Whether you are moving to a new house with children or you are buying your first San Francisco home with the intention of raising future little ones there, many factors will come into play when making your decision.
You will want to find a house with the right size and layout, that has a suitable number of bedrooms and bathrooms, is in an excellent neighborhood and has all of the local amenities your family will need.
Here are three important factors to consider during your new home search.
Take a look at the area where the property is located.
Is it close to a school that your kids can attend when they are old enough?
Is there a playground where they can play with their friends?
Are you near any convenient shopping areas or stores for picking up groceries?
Location is one of the most important factors to consider when choosing a place to raise your family.
Take a look at the demographics of the neighborhood. You may want to spend some time walking the neighborhood and learning about the surrounding area.
Taking evening walks in the neighborhood might allow you the opportunity to meet other people who are living there and learn what they think is important about the area.
If it has mostly young families around the same age as you, your children will likely have plenty of neighbors to play with as they grow up.
You may think that spending as much as you can possibly afford on an expensive home is the best thing for your kids, but you might be wrong.
In fact, you could end up stressed out from working too hard to make your mortgage payments and feel like you never get enough time to spend with your family.
Another option would be to buy a more modest house that you can reasonably afford and have more time with your children.
Choosing the right place to live is difficult. It might take a while to find the right house, but when you do, it will be worth it.
When you do, you will have a wonderful place to fill with love and memories, where your children can grow up in peace and happiness.
If you’ve been seriously contemplating purchasing your first home, or possibly your next home, the best thing you can do is contact a licensed real estate professional to determine what is available in the market that would fit your needs.
Karen Cimera is a Mortgage Banker, NMLS# 181709 in the San Francisco Bay Area.
Karen gives you the personal attention you deserve whether buying a new home, refinancing a mortgage or needing a line of credit. Contact her today!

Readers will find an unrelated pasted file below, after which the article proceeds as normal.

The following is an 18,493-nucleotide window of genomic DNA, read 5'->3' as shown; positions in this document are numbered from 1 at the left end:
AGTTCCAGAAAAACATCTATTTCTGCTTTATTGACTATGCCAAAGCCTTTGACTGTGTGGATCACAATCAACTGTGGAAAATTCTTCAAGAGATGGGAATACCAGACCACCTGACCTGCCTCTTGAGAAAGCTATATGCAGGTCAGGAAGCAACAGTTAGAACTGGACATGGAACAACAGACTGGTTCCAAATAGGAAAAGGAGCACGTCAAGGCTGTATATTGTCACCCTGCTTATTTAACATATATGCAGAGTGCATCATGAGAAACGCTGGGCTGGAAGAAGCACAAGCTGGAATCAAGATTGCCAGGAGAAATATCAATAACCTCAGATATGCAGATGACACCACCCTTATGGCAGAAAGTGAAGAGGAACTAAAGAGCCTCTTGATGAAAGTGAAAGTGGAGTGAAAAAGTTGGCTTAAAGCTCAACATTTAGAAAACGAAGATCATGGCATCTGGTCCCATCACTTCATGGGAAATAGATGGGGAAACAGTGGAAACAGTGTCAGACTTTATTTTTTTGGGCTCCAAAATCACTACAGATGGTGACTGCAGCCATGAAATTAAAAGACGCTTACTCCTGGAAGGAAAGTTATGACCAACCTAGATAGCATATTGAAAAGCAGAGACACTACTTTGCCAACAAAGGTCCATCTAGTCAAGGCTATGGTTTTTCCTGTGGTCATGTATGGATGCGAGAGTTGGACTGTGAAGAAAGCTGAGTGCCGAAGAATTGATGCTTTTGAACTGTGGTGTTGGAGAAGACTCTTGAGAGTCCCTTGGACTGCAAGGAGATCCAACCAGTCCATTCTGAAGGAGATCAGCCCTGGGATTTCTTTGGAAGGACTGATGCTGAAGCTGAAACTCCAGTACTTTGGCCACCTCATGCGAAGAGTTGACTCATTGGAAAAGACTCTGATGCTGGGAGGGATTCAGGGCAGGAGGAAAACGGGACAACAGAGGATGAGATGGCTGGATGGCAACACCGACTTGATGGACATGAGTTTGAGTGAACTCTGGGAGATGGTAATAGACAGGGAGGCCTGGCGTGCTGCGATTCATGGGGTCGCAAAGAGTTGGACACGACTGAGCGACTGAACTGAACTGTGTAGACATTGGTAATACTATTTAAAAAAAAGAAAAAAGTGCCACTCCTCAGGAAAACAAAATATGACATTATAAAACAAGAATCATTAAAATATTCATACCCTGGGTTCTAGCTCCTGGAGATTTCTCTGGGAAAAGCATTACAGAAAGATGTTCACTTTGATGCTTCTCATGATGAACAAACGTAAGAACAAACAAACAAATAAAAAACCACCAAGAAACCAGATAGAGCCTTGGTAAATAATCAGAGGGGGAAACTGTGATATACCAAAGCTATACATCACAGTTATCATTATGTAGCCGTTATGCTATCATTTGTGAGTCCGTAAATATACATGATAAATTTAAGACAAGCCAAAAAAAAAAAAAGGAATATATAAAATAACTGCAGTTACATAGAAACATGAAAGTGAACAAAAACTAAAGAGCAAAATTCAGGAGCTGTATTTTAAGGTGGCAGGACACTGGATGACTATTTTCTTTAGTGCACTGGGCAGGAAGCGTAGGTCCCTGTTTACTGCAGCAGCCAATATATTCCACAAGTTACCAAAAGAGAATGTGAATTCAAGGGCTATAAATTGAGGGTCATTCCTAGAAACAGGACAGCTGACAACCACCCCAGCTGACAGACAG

Loan Star Home Lending NMLS# 1094582 – CA# 603K799
Change is often good for all, yet people tend to avoid it, and stick to “what they know”. Today, we need to look “outside the box” and try to concentrate on going from change avoidance to change acceptance.
A great example is found in the classic book, “Who Moved My Cheese?” Author Dr. Spencer Johnson tells a simple but powerful story about four characters in a “maze” who are obsessed with finding “cheese.” Two of the characters are mice named Sniff and Scurry and two are “little people,” Hem and Haw, who are as small as mice but have a very different approach to finding cheese. The “cheese” is a metaphor for anything we want or desire in life. It could be a great job, a terrific company with flowing profits, or the relationship of your dreams. The “maze,” says Johnson, is “where you look for what you want—the organization you work in or the family or community you live in.”
Change is the only constant in business and in life, yet all four characters in the book see it very differently. The mice expect it, revel in it and actually figure out how to have fun looking for new cheese as the old cheese disappears. However, Hem and Haw seem constantly frustrated, resentful and angry. But the “cheese” they were convinced they earned and owned is no longer where they expected it to be. Johnson explains, “It would all be so easy if you had a map to the maze. If the same old routines worked. If they just stopped moving ‘the cheese,’ but things keep changing.”
The simple story of “Who Moved My Cheese?” reveals profound truths about change that give people and organizations a quick and easy way to succeed when change happens. Change can be a blessing or a curse, depending on your perspective.